Despite the fact that genuine spirituality is in a relatively small portion of Eastern thought, and the lion's share is superstition, power grabs, and blind people arguing with blind people in the middle of the Dark Ages, it is common to label even trivial cultural baggage out of Tibet, Nepal, Japan, China, and India as being infused with spirituality. I know a woman who, in her younger years, spent and overspent years of her life with a Nepalese man, going into the relationship with the absurd assumption based solely on his gene pool that he simply must not merely be spiritual, but an "advanced soul." It sounds like a bad joke to even hear such nonsense, but is it any less nonsense for us to blindly believe that someone who has a lama or rinpoche title is necessarily spiritual, not to mention enlightened?
Anyone who presumes to take on disciples and train others in methods and lifestyles of purported enlightenment must be challenged to show evidence of the development of a nonfinite avenue to knowledge. Evidence would, of course, require the acquisition of nonfinite power for reasons I'll get into later.
Now, let's be honest. No one will accept this challenge. Like politicians who want war at any cost, the same old lies of the Dark Age past are aimed at the vulnerable seeker of today who thinks to level such a challenge.
Assuming any teacher or groupie gets wind of it, the standard response will be, "Oh, this is his ego."
I love that one. Isn't it amazing how it's always the ego problem of the one with the justified criticism, even though it clearly makes the threatened little ego squirm with defensiveness? Allow me to get this self-incriminating reaction, which is about as original as a Republican talking-point heard for sixteenth time on a single Sunday morning, out of the way and say it is indeed my ego. Or, to paraphrase Harvey Kietel's "Cleaner" character in Pulp Fiction and sic a little Western no nonsense attitude on their self-sanctified derrieres, "Yes, I'm an egomaniac, now pretty please with sugar on top..." let's get past the spin zone and return to the issue at hand. Where is the evidence that the teacher in question is not limited to all the finite avenues to knowledge to which the rest of us already have plenty of access?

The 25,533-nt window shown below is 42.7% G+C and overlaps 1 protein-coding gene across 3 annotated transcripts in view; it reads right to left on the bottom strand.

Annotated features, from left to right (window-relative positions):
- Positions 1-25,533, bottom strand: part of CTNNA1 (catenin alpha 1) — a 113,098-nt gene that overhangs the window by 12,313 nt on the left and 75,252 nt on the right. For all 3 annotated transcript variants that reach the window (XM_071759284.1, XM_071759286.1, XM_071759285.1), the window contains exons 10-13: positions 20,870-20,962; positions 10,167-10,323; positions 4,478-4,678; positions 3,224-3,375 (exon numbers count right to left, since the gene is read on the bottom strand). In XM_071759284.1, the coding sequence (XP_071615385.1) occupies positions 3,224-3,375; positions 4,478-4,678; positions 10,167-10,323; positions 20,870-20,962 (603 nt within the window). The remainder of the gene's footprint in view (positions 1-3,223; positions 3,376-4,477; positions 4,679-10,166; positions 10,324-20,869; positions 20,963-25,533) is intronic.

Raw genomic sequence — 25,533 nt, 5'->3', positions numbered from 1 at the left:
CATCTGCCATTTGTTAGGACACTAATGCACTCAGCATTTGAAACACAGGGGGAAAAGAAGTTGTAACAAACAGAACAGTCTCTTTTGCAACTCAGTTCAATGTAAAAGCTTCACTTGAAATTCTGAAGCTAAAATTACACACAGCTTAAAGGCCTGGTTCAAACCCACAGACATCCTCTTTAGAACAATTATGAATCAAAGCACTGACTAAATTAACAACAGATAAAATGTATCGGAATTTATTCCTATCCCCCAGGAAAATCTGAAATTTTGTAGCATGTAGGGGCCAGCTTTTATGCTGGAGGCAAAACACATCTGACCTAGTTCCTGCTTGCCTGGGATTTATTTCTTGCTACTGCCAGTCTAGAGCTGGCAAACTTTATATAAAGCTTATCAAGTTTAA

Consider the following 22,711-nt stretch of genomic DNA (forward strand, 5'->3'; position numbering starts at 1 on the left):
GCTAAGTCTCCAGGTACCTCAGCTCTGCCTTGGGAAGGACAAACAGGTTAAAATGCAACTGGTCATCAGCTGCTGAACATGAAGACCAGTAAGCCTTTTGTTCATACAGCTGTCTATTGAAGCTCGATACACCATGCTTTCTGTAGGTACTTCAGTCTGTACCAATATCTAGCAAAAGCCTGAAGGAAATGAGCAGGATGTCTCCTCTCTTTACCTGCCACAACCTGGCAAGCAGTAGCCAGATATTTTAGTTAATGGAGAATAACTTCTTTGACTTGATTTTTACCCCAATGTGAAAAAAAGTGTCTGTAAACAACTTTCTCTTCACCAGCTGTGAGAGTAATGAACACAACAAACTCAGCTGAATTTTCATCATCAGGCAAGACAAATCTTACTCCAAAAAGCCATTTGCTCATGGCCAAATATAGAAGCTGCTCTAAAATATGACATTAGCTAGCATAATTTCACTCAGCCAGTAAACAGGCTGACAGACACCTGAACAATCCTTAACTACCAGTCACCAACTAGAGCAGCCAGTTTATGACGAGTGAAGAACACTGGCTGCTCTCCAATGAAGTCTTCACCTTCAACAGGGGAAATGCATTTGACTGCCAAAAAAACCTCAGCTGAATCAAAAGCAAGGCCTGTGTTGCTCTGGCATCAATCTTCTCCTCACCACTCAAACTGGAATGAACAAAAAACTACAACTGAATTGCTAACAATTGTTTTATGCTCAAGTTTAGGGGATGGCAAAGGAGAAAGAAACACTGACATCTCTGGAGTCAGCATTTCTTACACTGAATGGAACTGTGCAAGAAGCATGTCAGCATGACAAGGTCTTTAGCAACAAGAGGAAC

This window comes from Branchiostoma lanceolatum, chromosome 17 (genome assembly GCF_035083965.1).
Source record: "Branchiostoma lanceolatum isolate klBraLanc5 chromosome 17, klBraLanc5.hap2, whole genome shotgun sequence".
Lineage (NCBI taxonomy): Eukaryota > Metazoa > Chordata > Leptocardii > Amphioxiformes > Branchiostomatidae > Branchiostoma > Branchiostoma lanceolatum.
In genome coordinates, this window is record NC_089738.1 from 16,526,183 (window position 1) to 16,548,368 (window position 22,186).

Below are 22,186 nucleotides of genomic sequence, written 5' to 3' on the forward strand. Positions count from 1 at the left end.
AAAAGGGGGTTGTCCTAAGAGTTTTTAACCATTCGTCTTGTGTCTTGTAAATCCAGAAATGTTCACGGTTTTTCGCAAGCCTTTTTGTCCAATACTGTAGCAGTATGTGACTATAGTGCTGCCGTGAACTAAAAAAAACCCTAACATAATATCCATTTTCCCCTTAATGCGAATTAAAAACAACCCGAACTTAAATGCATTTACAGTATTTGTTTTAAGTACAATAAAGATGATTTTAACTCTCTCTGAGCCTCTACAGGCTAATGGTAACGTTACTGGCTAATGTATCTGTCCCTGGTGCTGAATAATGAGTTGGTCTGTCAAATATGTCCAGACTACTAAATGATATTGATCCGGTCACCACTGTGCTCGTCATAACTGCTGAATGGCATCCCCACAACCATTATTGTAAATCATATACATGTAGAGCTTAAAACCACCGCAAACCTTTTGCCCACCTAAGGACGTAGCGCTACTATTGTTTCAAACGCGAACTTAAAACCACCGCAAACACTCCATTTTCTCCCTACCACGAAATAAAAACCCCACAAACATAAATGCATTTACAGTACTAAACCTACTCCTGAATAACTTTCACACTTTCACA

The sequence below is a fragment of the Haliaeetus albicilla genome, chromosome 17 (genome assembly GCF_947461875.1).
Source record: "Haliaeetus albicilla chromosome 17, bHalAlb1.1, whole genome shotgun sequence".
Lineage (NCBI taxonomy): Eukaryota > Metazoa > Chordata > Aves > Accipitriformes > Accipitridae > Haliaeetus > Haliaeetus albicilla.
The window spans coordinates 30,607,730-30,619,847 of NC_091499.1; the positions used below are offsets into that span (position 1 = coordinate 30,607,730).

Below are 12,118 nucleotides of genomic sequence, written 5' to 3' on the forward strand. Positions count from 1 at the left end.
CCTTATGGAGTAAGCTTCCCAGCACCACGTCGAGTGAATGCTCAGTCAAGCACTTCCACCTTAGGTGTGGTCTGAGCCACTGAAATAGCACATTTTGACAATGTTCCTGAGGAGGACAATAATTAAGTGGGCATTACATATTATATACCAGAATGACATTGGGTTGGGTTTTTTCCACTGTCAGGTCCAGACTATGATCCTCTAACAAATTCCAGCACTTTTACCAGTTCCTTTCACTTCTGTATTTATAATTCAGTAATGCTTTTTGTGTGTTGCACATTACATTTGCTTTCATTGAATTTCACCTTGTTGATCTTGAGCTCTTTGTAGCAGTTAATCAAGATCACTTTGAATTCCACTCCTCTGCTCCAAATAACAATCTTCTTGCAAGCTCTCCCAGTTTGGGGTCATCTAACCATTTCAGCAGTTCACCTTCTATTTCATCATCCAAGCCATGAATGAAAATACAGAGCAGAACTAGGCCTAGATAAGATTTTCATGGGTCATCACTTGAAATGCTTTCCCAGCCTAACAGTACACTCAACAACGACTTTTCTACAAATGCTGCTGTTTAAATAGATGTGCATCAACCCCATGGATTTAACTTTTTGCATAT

Another defense will surely be, "The infinite cannot be proven before the finite." OK, not surely, just among the more sophisticated gurus (though none immediately come to mind). This defense is accurate, which is why I called for evidence, not proof. This defense also begs the question, if there is absolutely no proof, what are we doing gathering around these people with unquestioning devotion, as if they are magical conduits to our selves? Can we get any more ridiculous?
Yes, of course we can. Once, a woman defended her guru, Adi Da, because he was such a good lay. Apparently, going down on her "god" changed her life. I'd like to think the choice to change her life and interpret the event was hers, but considering the cult in her head, that's probably asking for too much.
Another woman said Muktananda changed her life in a similar fashion. That's no doubt a very sad self-defense mechanism, but it is even sadder to think that millions believe his successor, Chidvilasananda, has any self-realization. It just goes to show that people will believe anything, especially when believing is made easier by an object of devotion steeped in an incredible amount of exotica. Considering the beliefs in our head, though, it's amazing we look for the incredible outside ourselves.
A third lame diverting defense I've received is, "Aren't there more important things to worry about, like your own spiritual life?" This question poses a false choice. Yes, there are other important issues, and there are other qualified people tackling them. Sometimes I tackle other issues, but the central issue I address is the danger of distancing our power toward centralized institutions or charismatic individuals. Being duped by Ravi Shankar into practicing his warped version of pranayama is no better than being duped by Christian fundamentalism. Very few cult leaders ask you to commit suicide, but others strip a lifetime from followers who never escape the mire of ignorance. I can't be the only one sick of it.